Unraveling The Negative Outcomes Of Social Exchange Theory: Illegitimate Tasking, Self-Handicapping And Organizational Obstruction In Pakistan

Authors

  • Dr. Hina Fayyaz
  • Dr. Nida Abbass
  • Dr. Sehrish Munaf
  • Dr. Sana Iqbal

Abstract

This research paper aims to explore the relationship between illegitimate tasks, self-handicapping, perceived organizational obstruction, and subordinate moqi in a power-distant context such as Pakistan. Data was collected from 333 managerial employees from the public sector of Pakistan and regression analysis was used to test proposed hypotheses. The findings revealed a significant positive relationship between illegitimate tasking and self-handicapping with perceived organization obstruction mediating it. Additionally, attention to the supervisor's implicit cues had a significant effect on perceptions about organizational obstructions derived from Social Exchange Theory experiences at work by subordinates involved therein. This study provides empirical evidence that can help stakeholders globally understand relationships among variables impacted by cultural differences found across diverse contexts studied here.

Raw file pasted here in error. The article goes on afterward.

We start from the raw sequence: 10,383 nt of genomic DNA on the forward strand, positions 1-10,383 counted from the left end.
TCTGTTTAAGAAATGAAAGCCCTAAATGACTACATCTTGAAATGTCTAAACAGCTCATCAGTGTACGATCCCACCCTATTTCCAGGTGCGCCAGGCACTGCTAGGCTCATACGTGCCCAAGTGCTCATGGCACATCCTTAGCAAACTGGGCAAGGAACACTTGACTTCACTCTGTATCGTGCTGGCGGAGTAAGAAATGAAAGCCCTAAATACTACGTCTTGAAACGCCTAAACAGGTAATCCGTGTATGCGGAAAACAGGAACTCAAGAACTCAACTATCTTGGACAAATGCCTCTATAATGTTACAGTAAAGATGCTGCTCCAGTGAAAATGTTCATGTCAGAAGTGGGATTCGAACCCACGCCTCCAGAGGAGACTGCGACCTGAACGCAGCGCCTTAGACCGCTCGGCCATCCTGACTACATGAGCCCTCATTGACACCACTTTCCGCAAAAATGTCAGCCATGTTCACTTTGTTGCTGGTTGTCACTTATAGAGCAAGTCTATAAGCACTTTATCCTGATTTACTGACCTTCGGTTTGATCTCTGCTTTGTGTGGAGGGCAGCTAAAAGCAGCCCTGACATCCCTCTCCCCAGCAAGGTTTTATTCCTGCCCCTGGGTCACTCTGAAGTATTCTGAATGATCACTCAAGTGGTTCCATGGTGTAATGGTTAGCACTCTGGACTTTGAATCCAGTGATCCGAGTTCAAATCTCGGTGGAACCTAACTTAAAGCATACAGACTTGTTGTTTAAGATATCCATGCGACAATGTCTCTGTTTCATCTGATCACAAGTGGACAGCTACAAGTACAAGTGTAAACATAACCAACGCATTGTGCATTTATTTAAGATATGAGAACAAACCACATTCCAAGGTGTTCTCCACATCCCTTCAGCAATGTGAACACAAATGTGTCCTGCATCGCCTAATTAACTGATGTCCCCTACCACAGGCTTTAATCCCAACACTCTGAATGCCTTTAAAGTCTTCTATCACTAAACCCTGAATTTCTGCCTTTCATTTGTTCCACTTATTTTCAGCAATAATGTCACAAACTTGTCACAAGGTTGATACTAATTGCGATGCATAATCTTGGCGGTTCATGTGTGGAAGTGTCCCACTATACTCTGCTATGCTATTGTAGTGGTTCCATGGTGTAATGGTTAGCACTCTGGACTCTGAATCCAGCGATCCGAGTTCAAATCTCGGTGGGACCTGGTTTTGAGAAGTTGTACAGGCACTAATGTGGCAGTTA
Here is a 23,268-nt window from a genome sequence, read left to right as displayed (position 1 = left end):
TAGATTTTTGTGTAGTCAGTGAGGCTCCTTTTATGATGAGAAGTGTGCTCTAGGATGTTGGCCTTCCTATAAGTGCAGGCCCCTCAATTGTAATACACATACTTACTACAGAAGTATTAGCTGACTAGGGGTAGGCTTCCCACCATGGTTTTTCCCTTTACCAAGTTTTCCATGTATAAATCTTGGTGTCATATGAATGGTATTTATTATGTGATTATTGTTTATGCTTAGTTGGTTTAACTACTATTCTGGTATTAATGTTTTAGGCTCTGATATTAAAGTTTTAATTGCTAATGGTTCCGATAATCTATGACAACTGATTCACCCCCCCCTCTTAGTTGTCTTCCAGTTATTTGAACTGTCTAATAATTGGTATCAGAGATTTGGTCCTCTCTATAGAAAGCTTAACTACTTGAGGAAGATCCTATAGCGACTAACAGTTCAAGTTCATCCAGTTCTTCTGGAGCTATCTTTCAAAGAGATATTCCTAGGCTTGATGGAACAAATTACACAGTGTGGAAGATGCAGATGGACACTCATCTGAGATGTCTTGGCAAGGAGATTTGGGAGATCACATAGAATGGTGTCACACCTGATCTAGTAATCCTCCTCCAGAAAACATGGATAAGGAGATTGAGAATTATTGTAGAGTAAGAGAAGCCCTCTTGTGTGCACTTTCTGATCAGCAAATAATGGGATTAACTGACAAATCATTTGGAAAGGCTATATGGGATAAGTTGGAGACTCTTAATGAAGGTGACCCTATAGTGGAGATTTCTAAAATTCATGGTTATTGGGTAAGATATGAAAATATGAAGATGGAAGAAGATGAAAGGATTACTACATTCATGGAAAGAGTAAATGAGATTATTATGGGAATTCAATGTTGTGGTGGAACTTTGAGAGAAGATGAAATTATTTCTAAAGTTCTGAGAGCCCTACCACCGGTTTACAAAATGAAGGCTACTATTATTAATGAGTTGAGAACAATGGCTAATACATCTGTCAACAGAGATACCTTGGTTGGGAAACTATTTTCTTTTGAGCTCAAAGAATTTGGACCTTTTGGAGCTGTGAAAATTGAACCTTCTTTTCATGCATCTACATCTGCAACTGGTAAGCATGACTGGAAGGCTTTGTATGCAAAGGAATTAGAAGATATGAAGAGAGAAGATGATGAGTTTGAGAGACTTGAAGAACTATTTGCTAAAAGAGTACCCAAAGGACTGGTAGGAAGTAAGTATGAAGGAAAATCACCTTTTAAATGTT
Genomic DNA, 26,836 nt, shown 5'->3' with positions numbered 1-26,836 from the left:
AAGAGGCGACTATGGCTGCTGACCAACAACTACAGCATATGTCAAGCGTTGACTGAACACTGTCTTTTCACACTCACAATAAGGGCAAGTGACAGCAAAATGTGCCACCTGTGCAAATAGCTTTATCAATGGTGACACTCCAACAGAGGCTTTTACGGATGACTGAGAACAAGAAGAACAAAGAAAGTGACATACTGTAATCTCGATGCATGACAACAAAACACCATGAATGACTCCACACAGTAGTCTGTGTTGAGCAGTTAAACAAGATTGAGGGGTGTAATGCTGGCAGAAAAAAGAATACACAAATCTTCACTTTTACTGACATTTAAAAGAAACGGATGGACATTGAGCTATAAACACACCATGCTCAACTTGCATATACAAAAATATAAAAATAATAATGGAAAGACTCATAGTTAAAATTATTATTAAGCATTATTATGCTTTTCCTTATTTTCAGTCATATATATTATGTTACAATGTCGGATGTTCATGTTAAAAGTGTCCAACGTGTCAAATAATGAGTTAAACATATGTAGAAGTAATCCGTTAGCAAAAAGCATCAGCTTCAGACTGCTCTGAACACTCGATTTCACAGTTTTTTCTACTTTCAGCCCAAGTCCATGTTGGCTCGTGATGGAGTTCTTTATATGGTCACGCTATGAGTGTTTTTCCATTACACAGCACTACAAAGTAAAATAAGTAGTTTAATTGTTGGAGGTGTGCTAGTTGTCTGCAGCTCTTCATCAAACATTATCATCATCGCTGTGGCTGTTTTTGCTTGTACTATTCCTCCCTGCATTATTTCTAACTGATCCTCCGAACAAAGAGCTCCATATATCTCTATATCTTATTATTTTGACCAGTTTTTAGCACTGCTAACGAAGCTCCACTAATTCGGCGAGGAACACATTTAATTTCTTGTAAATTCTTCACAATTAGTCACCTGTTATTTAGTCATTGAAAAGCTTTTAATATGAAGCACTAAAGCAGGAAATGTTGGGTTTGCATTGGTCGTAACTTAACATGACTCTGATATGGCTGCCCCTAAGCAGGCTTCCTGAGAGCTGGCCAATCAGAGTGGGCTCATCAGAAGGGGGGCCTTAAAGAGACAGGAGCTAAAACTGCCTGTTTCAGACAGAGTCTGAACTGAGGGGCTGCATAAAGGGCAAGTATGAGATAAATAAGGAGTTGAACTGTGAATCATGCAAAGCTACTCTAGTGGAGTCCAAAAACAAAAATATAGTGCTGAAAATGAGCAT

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Published

2024-03-14

How to Cite

Fayyaz, D. H. ., Abbass, D. N. ., Munaf, D. S. ., & Iqbal, D. S. (2024). Unraveling The Negative Outcomes Of Social Exchange Theory: Illegitimate Tasking, Self-Handicapping And Organizational Obstruction In Pakistan. Migration Letters, 21(S8), 504–516. Retrieved from https://migrationletters.com/index.php/ml/article/view/9336

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Articles